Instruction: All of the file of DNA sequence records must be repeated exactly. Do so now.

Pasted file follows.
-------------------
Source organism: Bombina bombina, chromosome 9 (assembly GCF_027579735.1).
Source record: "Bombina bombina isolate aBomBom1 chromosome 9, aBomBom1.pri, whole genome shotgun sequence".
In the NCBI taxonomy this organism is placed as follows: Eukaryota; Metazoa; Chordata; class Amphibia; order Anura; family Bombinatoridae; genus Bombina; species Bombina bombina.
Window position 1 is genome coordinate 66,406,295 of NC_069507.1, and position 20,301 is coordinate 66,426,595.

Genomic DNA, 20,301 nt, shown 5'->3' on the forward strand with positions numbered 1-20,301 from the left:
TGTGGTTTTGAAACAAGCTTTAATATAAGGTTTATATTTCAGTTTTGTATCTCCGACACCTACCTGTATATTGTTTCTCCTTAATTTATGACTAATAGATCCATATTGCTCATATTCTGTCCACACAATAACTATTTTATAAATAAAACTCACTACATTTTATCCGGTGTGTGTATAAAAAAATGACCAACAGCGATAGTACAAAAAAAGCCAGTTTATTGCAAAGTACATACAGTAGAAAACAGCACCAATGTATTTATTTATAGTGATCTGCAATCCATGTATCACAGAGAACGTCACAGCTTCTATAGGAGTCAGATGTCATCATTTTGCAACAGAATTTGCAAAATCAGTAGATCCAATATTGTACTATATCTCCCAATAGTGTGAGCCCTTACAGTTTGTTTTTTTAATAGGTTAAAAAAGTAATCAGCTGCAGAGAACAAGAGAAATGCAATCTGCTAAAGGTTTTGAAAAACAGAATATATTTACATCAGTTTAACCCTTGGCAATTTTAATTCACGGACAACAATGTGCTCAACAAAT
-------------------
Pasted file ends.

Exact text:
Source organism: Bombina bombina, chromosome 9 (assembly GCF_027579735.1).
Source record: "Bombina bombina isolate aBomBom1 chromosome 9, aBomBom1.pri, whole genome shotgun sequence".
In the NCBI taxonomy this organism is placed as follows: Eukaryota; Metazoa; Chordata; class Amphibia; order Anura; family Bombinatoridae; genus Bombina; species Bombina bombina.
Window position 1 is genome coordinate 66,406,295 of NC_069507.1, and position 20,301 is coordinate 66,426,595.

Genomic DNA, 20,301 nt, shown 5'->3' on the forward strand with positions numbered 1-20,301 from the left:
TGTGGTTTTGAAACAAGCTTTAATATAAGGTTTATATTTCAGTTTTGTATCTCCGACACCTACCTGTATATTGTTTCTCCTTAATTTATGACTAATAGATCCATATTGCTCATATTCTGTCCACACAATAACTATTTTATAAATAAAACTCACTACATTTTATCCGGTGTGTGTATAAAAAAATGACCAACAGCGATAGTACAAAAAAAGCCAGTTTATTGCAAAGTACATACAGTAGAAAACAGCACCAATGTATTTATTTATAGTGATCTGCAATCCATGTATCACAGAGAACGTCACAGCTTCTATAGGAGTCAGATGTCATCATTTTGCAACAGAATTTGCAAAATCAGTAGATCCAATATTGTACTATATCTCCCAATAGTGTGAGCCCTTACAGTTTGTTTTTTTAATAGGTTAAAAAAGTAATCAGCTGCAGAGAACAAGAGAAATGCAATCTGCTAAAGGTTTTGAAAAACAGAATATATTTACATCAGTTTAACCCTTGGCAATTTTAATTCACGGACAACAATGTGCTCAACAAAT